Hold the Cannoli: Looking Beyond the North End's Main Attractions
Elisha Siegel finds bits of old school Boston on the corners of the North End.
I usually avoid the North End. It might make me a coastal elitist, but I never go there without an out of towner in tow. I think of the neighborhood as just another stop along the Freedom Trail - a tourist trap populated by map toting travelers, bloating restaurant wait lists and cannoli lines. So now that it’s time to research this piece, I’m not really sure what to look for. I don’t have much of a plan except to avoid Hanover Street’s urban theme park vibe and walk the neighborhood until I find something with a more grounded aesthetic. Thankfully, the North End’s pretty small and I don’t have to walk far.
I begin at Anthony’s Cafe, with its almost view of the Boston Harbor. Located on the corner of Fleet and Commercial Street, it’s a small room, packed tightly with tables and decorated with Boston sports photos. I’ve missed the lunch rush so it’s got that 'calm after the storm' energy. A couple construction workers take a breather at one of the bigger tables while business people come and go with subs to eat at their desks. I order from the tall counter. It’s well into the afternoon but this is my first meal of the day so I go for a bacon, egg and cheese breakfast sandwich on a bagel ($5.25).
Nothing beats a perfectly toasted bagel and salty bacon with a cup of hot coffee. As I enjoy my food I am drawn into the conversation of an Anthony's regular. One of the construction workers chats with the woman at the counter. They talk youth basketball and their daughter’s respective coaches, (one’s a pushover, the other’s a screamer) and hash out the best way to ask your wife to please wash the windows (there isn’t one). It’s fun to experience this sense of community that feels unique to Boston.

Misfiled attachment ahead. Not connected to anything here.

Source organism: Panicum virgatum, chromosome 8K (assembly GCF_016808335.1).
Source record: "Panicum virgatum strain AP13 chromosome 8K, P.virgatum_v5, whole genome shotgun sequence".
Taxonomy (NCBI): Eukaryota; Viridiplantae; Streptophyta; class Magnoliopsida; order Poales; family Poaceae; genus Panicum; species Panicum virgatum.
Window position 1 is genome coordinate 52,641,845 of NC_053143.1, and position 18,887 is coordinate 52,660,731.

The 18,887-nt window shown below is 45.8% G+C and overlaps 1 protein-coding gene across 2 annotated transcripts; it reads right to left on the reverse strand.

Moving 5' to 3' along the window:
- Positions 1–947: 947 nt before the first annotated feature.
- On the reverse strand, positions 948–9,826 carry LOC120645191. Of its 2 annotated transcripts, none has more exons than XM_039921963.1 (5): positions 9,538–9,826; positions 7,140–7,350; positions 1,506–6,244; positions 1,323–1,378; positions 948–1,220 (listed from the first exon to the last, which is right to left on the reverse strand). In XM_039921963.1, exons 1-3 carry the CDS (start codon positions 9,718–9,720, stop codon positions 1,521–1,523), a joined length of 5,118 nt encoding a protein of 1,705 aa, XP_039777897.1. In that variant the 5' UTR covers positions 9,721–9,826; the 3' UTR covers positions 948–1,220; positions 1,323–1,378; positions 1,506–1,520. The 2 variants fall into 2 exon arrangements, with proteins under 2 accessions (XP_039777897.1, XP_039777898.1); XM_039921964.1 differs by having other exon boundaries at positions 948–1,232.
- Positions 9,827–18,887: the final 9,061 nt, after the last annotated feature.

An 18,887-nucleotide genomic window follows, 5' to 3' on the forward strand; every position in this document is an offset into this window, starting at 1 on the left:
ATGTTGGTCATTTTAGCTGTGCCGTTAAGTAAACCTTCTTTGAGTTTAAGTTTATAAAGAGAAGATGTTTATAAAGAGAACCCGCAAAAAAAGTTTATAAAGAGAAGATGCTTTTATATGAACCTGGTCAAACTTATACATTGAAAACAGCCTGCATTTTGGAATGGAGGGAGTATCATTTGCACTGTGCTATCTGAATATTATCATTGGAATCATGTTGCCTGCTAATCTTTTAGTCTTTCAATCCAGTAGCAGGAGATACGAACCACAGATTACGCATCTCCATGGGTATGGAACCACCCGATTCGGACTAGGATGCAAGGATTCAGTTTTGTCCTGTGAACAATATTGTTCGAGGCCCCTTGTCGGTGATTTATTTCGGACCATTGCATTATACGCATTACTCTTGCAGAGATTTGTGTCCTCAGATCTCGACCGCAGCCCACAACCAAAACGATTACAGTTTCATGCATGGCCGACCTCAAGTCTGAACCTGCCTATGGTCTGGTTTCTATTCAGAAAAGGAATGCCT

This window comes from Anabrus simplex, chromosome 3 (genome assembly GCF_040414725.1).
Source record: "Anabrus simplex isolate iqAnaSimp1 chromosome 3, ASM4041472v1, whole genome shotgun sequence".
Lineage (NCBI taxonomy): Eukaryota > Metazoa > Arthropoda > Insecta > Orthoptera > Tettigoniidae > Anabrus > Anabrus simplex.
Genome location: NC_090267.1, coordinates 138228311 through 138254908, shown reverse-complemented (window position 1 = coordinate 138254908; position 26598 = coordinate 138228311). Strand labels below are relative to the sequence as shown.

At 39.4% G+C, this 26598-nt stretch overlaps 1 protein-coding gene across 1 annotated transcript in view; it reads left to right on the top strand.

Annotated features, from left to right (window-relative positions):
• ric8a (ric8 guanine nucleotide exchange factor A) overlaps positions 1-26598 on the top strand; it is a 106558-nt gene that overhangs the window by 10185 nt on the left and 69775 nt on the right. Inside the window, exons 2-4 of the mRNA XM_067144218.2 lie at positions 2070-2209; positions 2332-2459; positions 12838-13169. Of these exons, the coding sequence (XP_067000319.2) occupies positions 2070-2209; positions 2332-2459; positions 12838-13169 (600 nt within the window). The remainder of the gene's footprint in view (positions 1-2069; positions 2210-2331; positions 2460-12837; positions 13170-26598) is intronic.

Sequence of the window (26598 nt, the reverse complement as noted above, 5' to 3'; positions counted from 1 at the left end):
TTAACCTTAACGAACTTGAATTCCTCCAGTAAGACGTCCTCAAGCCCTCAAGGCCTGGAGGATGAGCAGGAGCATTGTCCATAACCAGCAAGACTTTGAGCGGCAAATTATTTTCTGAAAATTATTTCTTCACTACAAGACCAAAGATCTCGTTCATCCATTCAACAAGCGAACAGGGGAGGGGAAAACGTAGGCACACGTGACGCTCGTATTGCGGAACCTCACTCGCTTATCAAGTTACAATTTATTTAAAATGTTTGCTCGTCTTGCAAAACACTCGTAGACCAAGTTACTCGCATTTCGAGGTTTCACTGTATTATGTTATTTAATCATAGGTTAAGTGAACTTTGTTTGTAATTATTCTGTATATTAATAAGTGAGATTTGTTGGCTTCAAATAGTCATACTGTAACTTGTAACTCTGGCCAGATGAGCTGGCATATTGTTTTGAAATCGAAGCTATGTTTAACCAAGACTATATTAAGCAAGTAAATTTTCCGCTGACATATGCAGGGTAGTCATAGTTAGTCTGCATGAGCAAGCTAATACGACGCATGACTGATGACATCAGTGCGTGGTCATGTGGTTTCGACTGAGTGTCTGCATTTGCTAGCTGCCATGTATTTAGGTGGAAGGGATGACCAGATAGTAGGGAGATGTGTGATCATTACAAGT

There aren’t enough late-night diners in Boston but if you’re an early bird the North End sports plenty of breakfast/lunch spots to satisfy that diner itch and since I’m making a rare daylight appearance, I decide to double up. I walk a couple blocks Northwest to the corner of Sheafe and Salem to another cozy corner restaurant called Theo’s Cozy Corner Restaurant. The Brazilian owned diner serves the usual diner fare along with Italian and Brazilian specialties. I’m still feeling an early afternoon breakfast buzz, and I’ve given up dieting for Lent, so I opt for a stack of blueberry pancakes ($9.25). They come out, stacked three high, light and spongy. The perfect consistency to enable my syrup habit.
I’m happy the coffee here is a little weak because I'm distracted by some serious people watching and I'm on my third cup before I know it. There’s a table of regulars who haven’t been in for a while. They ask the waitress about an employee. She says he's on vacation but I think she means he's been fired. There’s a business lunch in the corner, a couple sharing mussels at the counter and an old-timer who’s just here for coffee all while a steady stream of blue and white collar workers grab food to go. I overhear a conversation about Boston property values, “Everybody’s gone crazy.”
I leave Theo’s fully carbo-loaded and entertain the idea of a third diner but I can’t make room for the threepeat so I decide instead to pop into a classic North End establishment, Bova’s Bakery on the corner of Salem and Prince. Another cramped space that you wouldn’t want any other way. There are display cases on either side of me. To the left are the meats and cheeses, tortes, tarts, baked goods and that awesome rectangular “bakery” pizza. To the right are fresh baked breads and all manner of Italian cookies. There are chocolate chip cookies bigger than my head and brownies that might satisfy even my sweet tooth. But I am in the North End and haven’t eaten anything remotely Italian so I opt instead for a golden arancini the size of a baseball. The counterwoman kindly warms up the rice ball stuffed with spinach and cheese ($5), packing it up with a ramekin of red sauce. She puts everything in a white paper bag which I take out to the Greenway and eat in 28 degree weather – because Boston.
I have to admit, I’m pleased and genuinely surprised by my visit. I’d written off the North End for so long because I hate fighting for sidewalk space with distracted walkers and waiting on lines for anything. But what I found was that if you walk just a block or two away from the hubbub of the main drag there are refreshing outposts of the genuine occupying prime corner real estate. Pockets of old school Boston where the service is familiar and people enjoy the camaraderie as much as their meals.
Bova’s Bakery - 134 Salem Street, Boston, 617.523.5601, bovasbakeryboston.com
Anthony’s Cafe on the Waterfront - 252 Commercials St., Boston, 617.742.2987
Theo’s Cozy Corner Restaurant - 162 Salem St., Boston, 617.241.0202